Anita Kumari took a big leap towards her long-cherished dream of becoming a doctor when she secured admission in Bhopal’s prestigious Gandhi Medical College three years ago after scoring an impressive 85% in the statewide entrance test.
It was an astonishing performance, particularly because she had answered only 31 of the 200 questions in the pre-medical exam correctly.
But sources said Anita’s lack of knowledge was compensated by the fact that her father was a private secretary to the chief minister at the time and had unfettered access to a booming test-rigging racket in the Madhya Pradesh Professional Examination Board (MPPEB), or Vyapam.
Controversy over BJP’s Vyapam damage control
This is just one of the cases related to the multi-crore scandal that has bruised the BJP government’s reputation with powerful politicians, bureaucrats, doctors and businessmen among the suspects.
“It was all done in a very precise manner to give particular marks to particular candidates. The computer records prove that,” a senior official in the board said.
Documents show that Anita had answered 61 out of the 200 questions, and just 31 of them correctly. However, 130 more questions were answered in different ink, apparently by Vyapam officials involved in the scam. Of these, 129 were correct.
Watch: The A to Z of the Vyapam scam
Corrupt officials also used correction fluid to mask nine of her inaccurate answers and fixed them.
Both Anita and her father, Premchandra Prasad, have been named in the scam that has seen at least 40 deaths of witnesses and accused with whistleblowers saying people were being deliberately eliminated to shield influential politicians and civil servants. The case is now being examined by the CBI.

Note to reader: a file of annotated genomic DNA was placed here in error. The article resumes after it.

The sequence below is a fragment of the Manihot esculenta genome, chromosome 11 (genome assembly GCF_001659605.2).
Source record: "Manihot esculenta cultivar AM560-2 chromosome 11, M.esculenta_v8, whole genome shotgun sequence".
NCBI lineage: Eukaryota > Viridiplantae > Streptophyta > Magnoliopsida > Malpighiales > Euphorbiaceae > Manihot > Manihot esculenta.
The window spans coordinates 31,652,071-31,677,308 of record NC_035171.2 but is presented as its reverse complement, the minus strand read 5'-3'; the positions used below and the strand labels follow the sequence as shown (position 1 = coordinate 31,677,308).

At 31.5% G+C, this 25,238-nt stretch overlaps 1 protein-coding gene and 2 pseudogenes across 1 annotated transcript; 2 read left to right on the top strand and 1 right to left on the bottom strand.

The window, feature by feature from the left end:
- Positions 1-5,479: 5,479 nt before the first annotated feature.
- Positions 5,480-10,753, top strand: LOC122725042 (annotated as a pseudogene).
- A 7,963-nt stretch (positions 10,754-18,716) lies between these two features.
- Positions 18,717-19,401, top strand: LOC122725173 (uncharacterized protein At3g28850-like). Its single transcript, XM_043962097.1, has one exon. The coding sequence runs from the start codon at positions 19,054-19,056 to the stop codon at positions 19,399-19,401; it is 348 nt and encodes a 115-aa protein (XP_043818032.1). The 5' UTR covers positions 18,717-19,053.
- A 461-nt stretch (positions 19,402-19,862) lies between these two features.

The documents with HT pertaining to the second round of the Vyapam probe reveal that the exam board got fresh evidence from investigators related to rigging of optical mark recognition (OMR) answer sheets of 19 candidates, including 14 who had gone to court after being penalised by Vyapam.
The first inquiry led to the cancellation of results of 349 applicants, but another round was carried out after the state high court ruled in favour of 14 of these candidates, including Anita.
The Vyapam inquiry report observes that if only the original 31 correct answers were considered, Anita would never have cleared the PMT as the minimum cut-off marks for OBC category candidates was 80 out of 200.
Such anomalies were identified in the case of eight students among the 19 investigated by the state police and the details were handed over to Vyapam for its internal inquiry.
In all these cases, additional correct answers in the range of 123 to 131 were filled in by board officials and the aspiring doctors scored between 75% and 91% marks.